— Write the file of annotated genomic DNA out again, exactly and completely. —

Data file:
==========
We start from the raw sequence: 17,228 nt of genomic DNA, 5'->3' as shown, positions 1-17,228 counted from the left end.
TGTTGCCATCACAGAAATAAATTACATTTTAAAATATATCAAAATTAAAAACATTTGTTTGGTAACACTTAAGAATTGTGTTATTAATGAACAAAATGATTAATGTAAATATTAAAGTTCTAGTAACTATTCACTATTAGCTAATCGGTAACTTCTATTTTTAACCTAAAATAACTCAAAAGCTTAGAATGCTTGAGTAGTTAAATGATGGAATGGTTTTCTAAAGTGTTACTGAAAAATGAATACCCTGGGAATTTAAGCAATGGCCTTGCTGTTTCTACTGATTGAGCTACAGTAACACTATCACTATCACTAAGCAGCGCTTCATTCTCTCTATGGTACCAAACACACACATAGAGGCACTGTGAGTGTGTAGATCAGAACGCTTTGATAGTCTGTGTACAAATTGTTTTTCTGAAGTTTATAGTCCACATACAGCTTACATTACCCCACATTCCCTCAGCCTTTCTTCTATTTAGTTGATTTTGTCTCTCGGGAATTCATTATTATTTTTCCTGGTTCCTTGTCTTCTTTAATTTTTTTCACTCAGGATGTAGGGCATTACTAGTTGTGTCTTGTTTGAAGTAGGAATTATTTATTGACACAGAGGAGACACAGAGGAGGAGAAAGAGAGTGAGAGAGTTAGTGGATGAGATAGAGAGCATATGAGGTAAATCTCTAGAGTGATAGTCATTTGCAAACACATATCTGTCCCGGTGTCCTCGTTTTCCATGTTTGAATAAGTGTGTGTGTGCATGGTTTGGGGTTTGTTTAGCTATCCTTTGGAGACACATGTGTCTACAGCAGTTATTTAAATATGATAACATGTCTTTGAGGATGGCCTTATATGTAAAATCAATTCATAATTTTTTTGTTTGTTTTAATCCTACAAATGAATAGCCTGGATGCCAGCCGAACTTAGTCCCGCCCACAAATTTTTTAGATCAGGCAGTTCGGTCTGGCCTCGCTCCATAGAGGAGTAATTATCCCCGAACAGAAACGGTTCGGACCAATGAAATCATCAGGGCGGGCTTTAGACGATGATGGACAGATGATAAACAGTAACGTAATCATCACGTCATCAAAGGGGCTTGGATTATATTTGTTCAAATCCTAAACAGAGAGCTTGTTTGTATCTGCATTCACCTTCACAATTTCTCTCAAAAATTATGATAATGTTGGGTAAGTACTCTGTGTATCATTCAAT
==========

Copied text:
We start from the raw sequence: 17,228 nt of genomic DNA, 5'->3' as shown, positions 1-17,228 counted from the left end.
TGTTGCCATCACAGAAATAAATTACATTTTAAAATATATCAAAATTAAAAACATTTGTTTGGTAACACTTAAGAATTGTGTTATTAATGAACAAAATGATTAATGTAAATATTAAAGTTCTAGTAACTATTCACTATTAGCTAATCGGTAACTTCTATTTTTAACCTAAAATAACTCAAAAGCTTAGAATGCTTGAGTAGTTAAATGATGGAATGGTTTTCTAAAGTGTTACTGAAAAATGAATACCCTGGGAATTTAAGCAATGGCCTTGCTGTTTCTACTGATTGAGCTACAGTAACACTATCACTATCACTAAGCAGCGCTTCATTCTCTCTATGGTACCAAACACACACATAGAGGCACTGTGAGTGTGTAGATCAGAACGCTTTGATAGTCTGTGTACAAATTGTTTTTCTGAAGTTTATAGTCCACATACAGCTTACATTACCCCACATTCCCTCAGCCTTTCTTCTATTTAGTTGATTTTGTCTCTCGGGAATTCATTATTATTTTTCCTGGTTCCTTGTCTTCTTTAATTTTTTTCACTCAGGATGTAGGGCATTACTAGTTGTGTCTTGTTTGAAGTAGGAATTATTTATTGACACAGAGGAGACACAGAGGAGGAGAAAGAGAGTGAGAGAGTTAGTGGATGAGATAGAGAGCATATGAGGTAAATCTCTAGAGTGATAGTCATTTGCAAACACATATCTGTCCCGGTGTCCTCGTTTTCCATGTTTGAATAAGTGTGTGTGTGCATGGTTTGGGGTTTGTTTAGCTATCCTTTGGAGACACATGTGTCTACAGCAGTTATTTAAATATGATAACATGTCTTTGAGGATGGCCTTATATGTAAAATCAATTCATAATTTTTTTGTTTGTTTTAATCCTACAAATGAATAGCCTGGATGCCAGCCGAACTTAGTCCCGCCCACAAATTTTTTAGATCAGGCAGTTCGGTCTGGCCTCGCTCCATAGAGGAGTAATTATCCCCGAACAGAAACGGTTCGGACCAATGAAATCATCAGGGCGGGCTTTAGACGATGATGGACAGATGATAAACAGTAACGTAATCATCACGTCATCAAAGGGGCTTGGATTATATTTGTTCAAATCCTAAACAGAGAGCTTGTTTGTATCTGCATTCACCTTCACAATTTCTCTCAAAAATTATGATAATGTTGGGTAAGTACTCTGTGTATCATTCAAT